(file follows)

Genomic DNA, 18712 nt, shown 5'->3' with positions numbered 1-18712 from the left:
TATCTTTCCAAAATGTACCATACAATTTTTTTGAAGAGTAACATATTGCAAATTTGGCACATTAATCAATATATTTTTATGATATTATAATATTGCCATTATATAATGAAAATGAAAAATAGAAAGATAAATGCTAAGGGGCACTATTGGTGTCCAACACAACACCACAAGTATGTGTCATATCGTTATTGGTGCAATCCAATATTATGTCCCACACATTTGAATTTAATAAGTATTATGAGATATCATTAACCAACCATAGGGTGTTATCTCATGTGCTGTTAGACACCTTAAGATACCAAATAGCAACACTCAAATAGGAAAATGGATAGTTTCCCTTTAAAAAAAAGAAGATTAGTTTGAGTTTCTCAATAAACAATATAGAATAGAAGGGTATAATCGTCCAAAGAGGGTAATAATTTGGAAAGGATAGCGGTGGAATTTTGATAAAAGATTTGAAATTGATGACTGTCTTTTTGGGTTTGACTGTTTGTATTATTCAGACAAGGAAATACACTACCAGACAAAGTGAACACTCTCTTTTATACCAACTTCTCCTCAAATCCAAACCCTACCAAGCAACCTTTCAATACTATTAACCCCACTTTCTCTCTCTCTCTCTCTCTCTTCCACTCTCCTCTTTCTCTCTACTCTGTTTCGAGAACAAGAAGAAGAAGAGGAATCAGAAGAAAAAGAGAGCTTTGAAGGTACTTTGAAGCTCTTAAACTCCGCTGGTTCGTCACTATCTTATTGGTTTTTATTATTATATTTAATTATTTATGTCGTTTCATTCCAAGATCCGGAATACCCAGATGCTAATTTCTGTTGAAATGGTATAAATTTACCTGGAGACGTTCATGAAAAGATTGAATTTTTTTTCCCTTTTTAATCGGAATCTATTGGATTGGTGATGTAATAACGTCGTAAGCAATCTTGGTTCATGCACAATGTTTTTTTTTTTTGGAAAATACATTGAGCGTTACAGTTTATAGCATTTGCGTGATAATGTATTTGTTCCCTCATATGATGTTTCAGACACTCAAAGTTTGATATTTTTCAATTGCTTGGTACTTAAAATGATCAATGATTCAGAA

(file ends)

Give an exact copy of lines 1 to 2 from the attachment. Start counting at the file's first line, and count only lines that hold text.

Genomic DNA, 18712 nt, shown 5'->3' with positions numbered 1-18712 from the left:
TATCTTTCCAAAATGTACCATACAATTTTTTTGAAGAGTAACATATTGCAAATTTGGCACATTAATCAATATATTTTTATGATATTATAATATTGCCATTATATAATGAAAATGAAAAATAGAAAGATAAATGCTAAGGGGCACTATTGGTGTCCAACACAACACCACAAGTATGTGTCATATCGTTATTGGTGCAATCCAATATTATGTCCCACACATTTGAATTTAATAAGTATTATGAGATATCATTAACCAACCATAGGGTGTTATCTCATGTGCTGTTAGACACCTTAAGATACCAAATAGCAACACTCAAATAGGAAAATGGATAGTTTCCCTTTAAAAAAAAGAAGATTAGTTTGAGTTTCTCAATAAACAATATAGAATAGAAGGGTATAATCGTCCAAAGAGGGTAATAATTTGGAAAGGATAGCGGTGGAATTTTGATAAAAGATTTGAAATTGATGACTGTCTTTTTGGGTTTGACTGTTTGTATTATTCAGACAAGGAAATACACTACCAGACAAAGTGAACACTCTCTTTTATACCAACTTCTCCTCAAATCCAAACCCTACCAAGCAACCTTTCAATACTATTAACCCCACTTTCTCTCTCTCTCTCTCTCTCTTCCACTCTCCTCTTTCTCTCTACTCTGTTTCGAGAACAAGAAGAAGAAGAGGAATCAGAAGAAAAAGAGAGCTTTGAAGGTACTTTGAAGCTCTTAAACTCCGCTGGTTCGTCACTATCTTATTGGTTTTTATTATTATATTTAATTATTTATGTCGTTTCATTCCAAGATCCGGAATACCCAGATGCTAATTTCTGTTGAAATGGTATAAATTTACCTGGAGACGTTCATGAAAAGATTGAATTTTTTTTCCCTTTTTAATCGGAATCTATTGGATTGGTGATGTAATAACGTCGTAAGCAATCTTGGTTCATGCACAATGTTTTTTTTTTTTGGAAAATACATTGAGCGTTACAGTTTATAGCATTTGCGTGATAATGTATTTGTTCCCTCATATGATGTTTCAGACACTCAAAGTTTGATATTTTTCAATTGCTTGGTACTTAAAATGATCAATGATTCAGAA